• Views: in the last
  • 21Week
  • 14Month
  • 194Total


  • NJ A780
  • Implements 2014 constitutional dedication of CBT revenues for certain environmental purposes; revises State's open space, farmland, and historic preservation programs.
Introduced
(1/27/2016)
In Committee
(4/4/2016)
Crossed OverPassedSignedDead/Failed/Vetoed
2016-2017 Regular Session
This bill would implement, for State fiscal year 2016 through State fiscal year 2019, the constitutional dedication of Corporation Business Tax (CBT) revenues for open space, farmland, and historic preservation. Senate Concurrent Resolution No. 84 (SCS) of 2014, or "Ballot Question No. 2," presented to, and approved by, the voters of the State on November 4, 2014, amended the New Jersey Constitution to dedicate four percent of CBT revenues for open space, farmland, and historic preservation, water programs, public and private site remediation, and underground storage tank programs for fiscal years 2016 through 2019, and further increased the annual dedication for certain environmental programs from four percent to six percent commencing in fiscal year 2020 and thereafter. Specifically with regard to open space, farmland, and historic preservation, for fiscal year 2016 through fiscal year 2019, of the four percent CBT dedication, the State Constitution dedicates annually 71 percent for: (1) providing funding, including loans or grants, for the preservation, including acquisition, development, and stewardship, of lands for recreation and conservation purposes, including lands that protect water supplies and lands that have incurred flood or storm damage or are likely to do so, or that may buffer or protect other properties from flood or storm damage (i.e., Green Acres and Blue Acres); (2) providing funding, including loans or grants, for the preservation and stewardship of land for agricultural or horticultural use and production (i.e., farmland preservation); (3) providing funding, including loans or grants, for historic preservation; and (4) paying administrative costs associated with each of those efforts. Commencing July 1, 2019 (i.e., for State fiscal year 2020 and thereafter), of the six percent of the CBT revenue to be dedicated annually for certain environmental programs, 78 percent would be dedicated for the above-listed four purposes. The Constitution also dedicates money received from leases and conveyances of State open space lands. Under this bill, each State park, forest, or wildlife management area would receive an amount equal to the amount of revenue annually derived from leases or conveyances of lands at that State park, forest, or wildlife management area, as appropriate, to be used for recreation and conservation purposes at that State park, forest, or wildlife management area. For fiscal year 2016 through and including fiscal year 2019, the above-described CBT dedicated revenues would be allocated as follows: (1) 64 percent would be used for acquiring and developing lands for public recreation and conservation purposes, including lands that protect water supplies, under the Green Acres program; (2) 31 percent would be used for farmland preservation purposes; and (3) 5 percent would be used for historic preservation purposes. A maximum of 5 percent each year would be permitted to be used for administrative costs associated with implementing the Green Acres program. Of the monies allocated for the Green Acres program and the farmland preservation program, the bill also allocates funding for stewardship activities. The bill defines "stewardship activity" to mean "activity, which is beyond routine operations and maintenance, undertaken by the State, a local government unit, or a qualifying tax exempt nonprofit organization to repair or restore lands acquired or developed for recreation and conservation purposes for the purpose of enhancing or protecting those lands for recreation and conservation purposes. For the purposes of the farmland preservation program, "stewardship activity" means an activity, which is beyond routine operation and maintenance, undertaken by the landowner, or a farmer operator as an agent of the landowner, to repair, restore, or improve lands preserved for farmland preservation purposes, including but not limited to soil and water conservation projects approved pursuant to section 17 of P.L.1983, c.32 (C.4:1C-24). Of the 64 percent allocated each year for the Green Acres program: 55 percent would be used for State open space acquisition and development projects; 38 percent would be used for grants and loans to fund local government open space acquisition and development projects; and 7 percent would be used for grants to fund open space acquisition and development projects undertaken by qualifying tax exempt nonprofit organizations. Of the funding for State open space acquisition and development projects: 50 percent would be used for acquisition projects and 50 percent would be used for development projects. Further, of the funding for State open space development projects, up to 22 percent would be used for stewardship activities undertaken on lands administered by the Division of Fish and Wildlife and up to 22 percent would be used for stewardship activities undertaken on lands administered by the Division of Parks and Forestry. Of the funding allocated for local open space acquisition and development projects, up to 2 percent would be used to fund stewardship activities. Of the allocated funding for open space acquisition and development projects by qualifying tax exempt nonprofit organizations, 11 percent would be used to fund stewardship activities. "Blue Acres" is the term used to refer to properties that have been damaged by storms or storm-related flooding, that appear likely to incur such damage, or that may buffer or protect other lands from such damage. Structures on a purchased property are demolished, the debris is removed, and the land is preserved as open space. The Blue Acres program is administered by the DEP's Green Acres program. Under the bill, funding under the Blue Acres program, when available, would be used for (1) acquisition by the State of Blue Acres properties, or (2) State grants to assist qualifying tax exempt nonprofits in the acquisition of Blue Acres properties. The State would be prohibited from using eminent domain to acquire land for Blue Acres projects, except with the approval of the Legislature by adoption of a concurrent resolution to that effect. However, if needed, eminent domain proceedings could be employed by the State for the purpose only of establishing value. This bill continues the State's existing open space, farmland, and historic preservation programs. It is based on the provisions of the "Garden State Preservation Trust Act" (GSPTA), as well as the "Green Acres, Water Supply and Floodplain Protection, and Farmland and Historic Preservation Bond Act of 2009" (P.L.2009, c.117) and the "Green Acres, Farmland, Blue Acres, and Historic Preservation Bond Act of 2007" (P.L.2007, c.119) and, generally, defines relevant terms in the same manner as the GSPTA and continues the respective priority systems, ranking criteria, and funding policies set forth in the GSPTA, except as otherwise specified in the bill. For the Green Acres program, the bill provides that an urban aid municipality may receive a grant by the State for the acquisition or development of lands for recreation and conservation purposes for 75 percent of the cost of acquisition or development of the lands by the local government unit, and this amount may be increased by the DEP up to 100 percent of the allowable funding cap upon a demonstration of special need or exceptional circumstances. Under current law, an urban aid municipality may receive a grant for 50 percent of the cost of the project, with the possibility of this amount being increased to a maximum of 75 percent (up to the allowable cap). In addition, the bill provides that a local government unit or a qualifying tax exempt nonprofit organization may use a grant or loan for recreation and conservation purposes for the construction of a community garden. For the historic preservation program, the bill provides that historic preservation funds may also be used for emergency intervention and the acquisition of historic property easements. The bill defines "emergency intervention" to mean an immediate assessment or capital improvement necessary to protect or stabilize the structural integrity of a historic property. Lastly, the bill provides that the DEP, the State Agriculture Development Committee, and the New Jersey Historic Trust would each, at least once every two years, submit to the Garden State Preservation Trust projects recommended to receive funding under the bill. The Garden State Preservation Trust would then submit the list of projects to the Legislature for funding in the form of appropriation bills.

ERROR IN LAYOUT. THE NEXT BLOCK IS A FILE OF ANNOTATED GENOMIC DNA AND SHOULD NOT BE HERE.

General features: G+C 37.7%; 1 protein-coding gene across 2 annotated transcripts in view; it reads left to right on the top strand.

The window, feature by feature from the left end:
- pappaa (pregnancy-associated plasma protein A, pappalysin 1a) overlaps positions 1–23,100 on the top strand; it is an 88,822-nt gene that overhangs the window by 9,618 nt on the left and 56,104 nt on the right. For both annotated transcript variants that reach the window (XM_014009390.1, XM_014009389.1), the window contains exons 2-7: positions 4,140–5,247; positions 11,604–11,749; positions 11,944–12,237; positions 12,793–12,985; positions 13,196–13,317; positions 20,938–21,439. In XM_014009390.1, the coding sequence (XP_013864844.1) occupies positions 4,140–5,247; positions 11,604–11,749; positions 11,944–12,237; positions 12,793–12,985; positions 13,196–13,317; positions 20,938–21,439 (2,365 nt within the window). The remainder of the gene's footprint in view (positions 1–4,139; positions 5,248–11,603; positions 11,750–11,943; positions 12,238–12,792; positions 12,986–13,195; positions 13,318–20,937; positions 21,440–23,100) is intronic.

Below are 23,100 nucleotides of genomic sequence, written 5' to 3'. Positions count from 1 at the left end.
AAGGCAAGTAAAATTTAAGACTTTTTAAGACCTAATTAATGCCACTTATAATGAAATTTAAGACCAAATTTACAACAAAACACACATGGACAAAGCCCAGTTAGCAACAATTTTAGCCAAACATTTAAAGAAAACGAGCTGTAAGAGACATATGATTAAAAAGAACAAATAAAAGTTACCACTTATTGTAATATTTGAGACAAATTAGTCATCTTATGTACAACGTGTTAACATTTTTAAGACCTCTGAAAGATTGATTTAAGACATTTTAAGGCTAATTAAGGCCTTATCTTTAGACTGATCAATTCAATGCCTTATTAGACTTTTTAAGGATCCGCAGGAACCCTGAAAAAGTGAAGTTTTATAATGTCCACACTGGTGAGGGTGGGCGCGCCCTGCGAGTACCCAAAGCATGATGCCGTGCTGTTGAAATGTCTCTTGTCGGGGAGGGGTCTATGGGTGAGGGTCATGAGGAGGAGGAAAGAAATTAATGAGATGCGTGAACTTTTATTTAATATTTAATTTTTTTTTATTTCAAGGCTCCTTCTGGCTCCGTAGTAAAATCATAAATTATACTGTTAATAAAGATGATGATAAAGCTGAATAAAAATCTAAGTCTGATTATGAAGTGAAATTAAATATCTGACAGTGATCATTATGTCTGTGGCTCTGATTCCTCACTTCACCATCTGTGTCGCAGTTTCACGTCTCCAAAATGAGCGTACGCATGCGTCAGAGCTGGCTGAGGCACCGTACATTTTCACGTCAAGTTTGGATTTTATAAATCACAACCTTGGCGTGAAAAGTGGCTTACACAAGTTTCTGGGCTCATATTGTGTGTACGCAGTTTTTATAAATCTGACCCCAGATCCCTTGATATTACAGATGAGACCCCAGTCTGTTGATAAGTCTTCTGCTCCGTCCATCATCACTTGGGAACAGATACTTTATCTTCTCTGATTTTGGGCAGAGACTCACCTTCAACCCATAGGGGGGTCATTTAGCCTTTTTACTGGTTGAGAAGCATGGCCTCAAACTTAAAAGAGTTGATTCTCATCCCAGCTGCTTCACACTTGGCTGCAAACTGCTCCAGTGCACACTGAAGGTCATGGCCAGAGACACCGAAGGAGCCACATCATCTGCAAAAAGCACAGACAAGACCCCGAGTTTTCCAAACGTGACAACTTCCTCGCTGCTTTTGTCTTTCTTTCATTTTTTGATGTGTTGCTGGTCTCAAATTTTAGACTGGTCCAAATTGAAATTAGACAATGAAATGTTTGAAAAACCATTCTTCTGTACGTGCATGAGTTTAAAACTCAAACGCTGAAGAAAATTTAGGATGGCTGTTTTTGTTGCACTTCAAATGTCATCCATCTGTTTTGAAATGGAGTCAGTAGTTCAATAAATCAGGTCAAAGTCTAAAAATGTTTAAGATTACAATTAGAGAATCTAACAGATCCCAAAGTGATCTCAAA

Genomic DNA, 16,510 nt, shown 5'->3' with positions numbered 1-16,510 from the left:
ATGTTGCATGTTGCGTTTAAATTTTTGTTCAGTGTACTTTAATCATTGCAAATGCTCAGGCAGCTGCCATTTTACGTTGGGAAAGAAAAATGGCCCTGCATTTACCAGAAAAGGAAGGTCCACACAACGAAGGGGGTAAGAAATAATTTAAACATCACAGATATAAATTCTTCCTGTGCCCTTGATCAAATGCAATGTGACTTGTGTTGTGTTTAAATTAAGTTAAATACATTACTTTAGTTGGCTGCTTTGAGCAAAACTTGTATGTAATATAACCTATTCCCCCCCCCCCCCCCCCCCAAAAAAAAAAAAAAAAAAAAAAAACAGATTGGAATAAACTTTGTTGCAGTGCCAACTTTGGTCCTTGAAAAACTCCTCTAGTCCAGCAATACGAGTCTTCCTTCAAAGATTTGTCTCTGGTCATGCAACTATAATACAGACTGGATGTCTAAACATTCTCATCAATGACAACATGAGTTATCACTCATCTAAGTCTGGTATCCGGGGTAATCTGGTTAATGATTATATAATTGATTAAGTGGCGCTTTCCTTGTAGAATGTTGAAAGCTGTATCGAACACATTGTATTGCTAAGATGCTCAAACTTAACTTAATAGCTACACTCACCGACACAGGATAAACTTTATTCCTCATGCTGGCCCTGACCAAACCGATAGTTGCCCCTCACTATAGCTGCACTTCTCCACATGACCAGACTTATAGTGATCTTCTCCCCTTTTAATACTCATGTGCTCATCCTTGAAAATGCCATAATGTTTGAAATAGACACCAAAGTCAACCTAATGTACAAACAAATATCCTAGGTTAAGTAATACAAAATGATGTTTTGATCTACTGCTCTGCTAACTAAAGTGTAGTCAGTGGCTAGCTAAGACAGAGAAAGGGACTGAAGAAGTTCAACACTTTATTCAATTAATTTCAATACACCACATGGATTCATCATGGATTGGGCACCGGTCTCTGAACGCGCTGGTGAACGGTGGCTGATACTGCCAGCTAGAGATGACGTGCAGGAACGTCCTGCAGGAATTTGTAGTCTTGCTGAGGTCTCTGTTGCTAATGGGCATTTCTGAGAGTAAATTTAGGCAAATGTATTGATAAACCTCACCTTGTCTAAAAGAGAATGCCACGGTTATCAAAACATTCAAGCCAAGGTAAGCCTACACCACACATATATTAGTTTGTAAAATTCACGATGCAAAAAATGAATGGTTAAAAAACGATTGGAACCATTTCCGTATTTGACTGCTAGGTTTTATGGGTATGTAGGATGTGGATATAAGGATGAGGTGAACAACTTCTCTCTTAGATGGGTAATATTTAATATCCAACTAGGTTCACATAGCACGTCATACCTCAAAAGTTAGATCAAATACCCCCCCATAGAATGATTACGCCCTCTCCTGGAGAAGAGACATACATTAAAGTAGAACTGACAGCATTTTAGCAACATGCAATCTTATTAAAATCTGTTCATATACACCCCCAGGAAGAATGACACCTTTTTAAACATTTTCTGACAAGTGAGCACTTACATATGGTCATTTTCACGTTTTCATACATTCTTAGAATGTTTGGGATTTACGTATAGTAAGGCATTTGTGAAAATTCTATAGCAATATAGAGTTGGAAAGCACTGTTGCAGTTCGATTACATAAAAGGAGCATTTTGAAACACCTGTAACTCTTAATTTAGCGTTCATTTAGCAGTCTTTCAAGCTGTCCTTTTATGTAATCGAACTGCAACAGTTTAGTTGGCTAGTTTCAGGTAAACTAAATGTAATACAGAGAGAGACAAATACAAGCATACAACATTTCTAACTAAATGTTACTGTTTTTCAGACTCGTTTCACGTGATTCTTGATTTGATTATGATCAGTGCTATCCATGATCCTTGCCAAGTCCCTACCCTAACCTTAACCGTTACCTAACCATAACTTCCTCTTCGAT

2nd Reading in the Assembly, Environment and Solid Waste, Substituted by another Bill
Substituted by S969  (on 4/7/2016)
 
 
Date Chamber Action Description
4/7/2016 A Substituted by S969
4/4/2016 A Reported out of Assembly Committee, 2nd Reading
4/4/2016 Assembly Appropriations Hearing (13:00 4/4/2016 Committee Room 11, 4th Floor)
2/8/2016 A Reported and Referred to Assembly Appropriations Committee
2/8/2016 Assembly Environment and Solid Waste Hearing (14:00 2/8/2016 Committee Room 9, 3rd Floor)
1/27/2016 A Introduced, Referred to Assembly Environment and Solid Waste Committee
Date Motion Yea Nay Other
Detail 4/4/2016 Assembly Appropriations Committee: Reported Favorably 6 2 3
Detail 2/8/2016 Assembly Environment and Solid Waste Committee: Reported Favorably 3 0 3